The people who lived on Malta acted promptly to come to the aid of the 276 people who struggled out of the sea after the shipwreck. According to Luke, the writer of Acts, “the islanders showed us unusual kindness.”
As Paul was gathering brushwood for the fire, he disturbed a poisonous viper which bit him on the hand. But our text tells us that Paul “shook the snake off into the fire and suffered no ill effects,” to the great surprise of the islanders who had been watching.
The first reaction of the islanders, when they saw the snake bite Paul, was to think that Paul must be a murderer who had somehow undeservedly escaped from drowning in the storm; justice had now caught up with him. But when he failed to swell up and die, they concluded instead that he must be divine. Both conclusions were wrong, being based on the superstitious view that in this world, people get what they deserve: evildoers get punished, good people have good fortune.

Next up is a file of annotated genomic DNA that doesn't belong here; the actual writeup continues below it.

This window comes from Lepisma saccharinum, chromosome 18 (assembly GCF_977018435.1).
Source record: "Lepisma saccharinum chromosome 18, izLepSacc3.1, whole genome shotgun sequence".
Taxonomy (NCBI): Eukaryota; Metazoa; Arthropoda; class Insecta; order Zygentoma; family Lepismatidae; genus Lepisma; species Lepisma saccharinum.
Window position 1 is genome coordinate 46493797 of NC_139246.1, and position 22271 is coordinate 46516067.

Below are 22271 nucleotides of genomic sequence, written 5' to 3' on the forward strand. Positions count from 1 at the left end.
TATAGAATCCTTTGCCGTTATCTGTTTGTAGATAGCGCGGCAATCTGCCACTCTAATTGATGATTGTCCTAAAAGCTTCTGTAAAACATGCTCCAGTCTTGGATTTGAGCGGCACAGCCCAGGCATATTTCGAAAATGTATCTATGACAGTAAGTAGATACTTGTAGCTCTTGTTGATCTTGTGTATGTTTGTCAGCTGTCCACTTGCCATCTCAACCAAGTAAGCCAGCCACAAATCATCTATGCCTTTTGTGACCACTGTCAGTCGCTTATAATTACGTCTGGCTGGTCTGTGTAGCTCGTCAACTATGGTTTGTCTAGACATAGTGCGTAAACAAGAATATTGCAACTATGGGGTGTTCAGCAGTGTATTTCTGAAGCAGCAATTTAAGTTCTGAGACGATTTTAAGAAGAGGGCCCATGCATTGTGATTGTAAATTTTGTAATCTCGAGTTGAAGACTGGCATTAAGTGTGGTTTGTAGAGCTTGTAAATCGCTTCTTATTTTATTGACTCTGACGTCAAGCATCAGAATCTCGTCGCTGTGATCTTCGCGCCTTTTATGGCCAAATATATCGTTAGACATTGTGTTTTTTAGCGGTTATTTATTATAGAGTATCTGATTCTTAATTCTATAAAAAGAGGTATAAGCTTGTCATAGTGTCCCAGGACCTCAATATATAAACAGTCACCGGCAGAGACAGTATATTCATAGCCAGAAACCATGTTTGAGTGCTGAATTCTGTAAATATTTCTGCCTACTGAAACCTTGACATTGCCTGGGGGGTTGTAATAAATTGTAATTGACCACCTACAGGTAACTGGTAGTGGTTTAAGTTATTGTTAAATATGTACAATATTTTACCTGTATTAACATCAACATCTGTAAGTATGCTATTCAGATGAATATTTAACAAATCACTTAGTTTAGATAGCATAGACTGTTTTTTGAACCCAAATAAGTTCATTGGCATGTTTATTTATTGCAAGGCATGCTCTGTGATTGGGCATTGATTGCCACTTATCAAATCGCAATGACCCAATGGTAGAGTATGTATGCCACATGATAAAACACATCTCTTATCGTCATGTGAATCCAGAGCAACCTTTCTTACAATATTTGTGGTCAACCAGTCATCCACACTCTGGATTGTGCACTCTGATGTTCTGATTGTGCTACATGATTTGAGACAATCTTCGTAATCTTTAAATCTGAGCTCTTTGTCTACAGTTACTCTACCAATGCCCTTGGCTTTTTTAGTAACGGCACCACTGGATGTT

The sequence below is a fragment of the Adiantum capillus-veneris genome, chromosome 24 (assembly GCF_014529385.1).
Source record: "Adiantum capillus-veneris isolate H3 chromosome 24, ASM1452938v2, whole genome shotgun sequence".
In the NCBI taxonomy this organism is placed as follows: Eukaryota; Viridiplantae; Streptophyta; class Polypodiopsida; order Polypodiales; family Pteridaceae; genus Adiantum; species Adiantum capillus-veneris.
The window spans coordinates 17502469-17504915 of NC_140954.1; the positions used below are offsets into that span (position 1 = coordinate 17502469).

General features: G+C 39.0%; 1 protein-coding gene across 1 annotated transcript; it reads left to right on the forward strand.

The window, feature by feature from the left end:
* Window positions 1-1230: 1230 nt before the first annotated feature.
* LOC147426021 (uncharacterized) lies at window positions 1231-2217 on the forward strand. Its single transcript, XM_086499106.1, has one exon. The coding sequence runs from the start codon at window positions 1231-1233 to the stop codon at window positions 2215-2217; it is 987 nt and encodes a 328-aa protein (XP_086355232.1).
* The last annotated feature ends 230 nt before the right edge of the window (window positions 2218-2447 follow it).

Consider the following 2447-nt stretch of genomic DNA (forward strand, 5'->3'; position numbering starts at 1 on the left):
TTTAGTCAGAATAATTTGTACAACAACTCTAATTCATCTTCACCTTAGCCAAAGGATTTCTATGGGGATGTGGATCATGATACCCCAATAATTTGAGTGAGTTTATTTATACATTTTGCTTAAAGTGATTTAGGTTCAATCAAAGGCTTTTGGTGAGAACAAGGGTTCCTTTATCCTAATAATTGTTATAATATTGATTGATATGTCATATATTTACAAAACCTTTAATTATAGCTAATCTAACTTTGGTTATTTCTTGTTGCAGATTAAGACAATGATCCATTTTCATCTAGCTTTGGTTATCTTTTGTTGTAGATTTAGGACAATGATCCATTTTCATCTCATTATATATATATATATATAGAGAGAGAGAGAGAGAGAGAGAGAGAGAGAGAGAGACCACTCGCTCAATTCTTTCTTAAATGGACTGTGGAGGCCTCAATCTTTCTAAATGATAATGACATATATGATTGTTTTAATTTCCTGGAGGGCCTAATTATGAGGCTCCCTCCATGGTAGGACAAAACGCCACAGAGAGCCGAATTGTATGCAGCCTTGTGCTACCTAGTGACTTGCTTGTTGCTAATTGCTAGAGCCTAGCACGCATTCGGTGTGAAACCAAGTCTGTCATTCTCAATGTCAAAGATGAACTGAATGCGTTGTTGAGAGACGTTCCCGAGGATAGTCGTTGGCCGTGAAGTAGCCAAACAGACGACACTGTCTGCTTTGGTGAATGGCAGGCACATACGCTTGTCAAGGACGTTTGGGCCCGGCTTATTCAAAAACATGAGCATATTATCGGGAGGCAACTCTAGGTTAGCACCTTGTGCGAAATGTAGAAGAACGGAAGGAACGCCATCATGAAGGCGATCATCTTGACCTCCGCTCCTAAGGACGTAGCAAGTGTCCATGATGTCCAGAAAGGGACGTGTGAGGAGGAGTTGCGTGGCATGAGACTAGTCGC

Simple experience must tell us that such a view is deeply flawed; the Bible tells us clearly that if that were the case, none of us would deserve to live, because we all fall short of God’s standard of goodness. Our readings this week remind us about God’s merciful grace to humanity, despite the fact we don’t deserve it.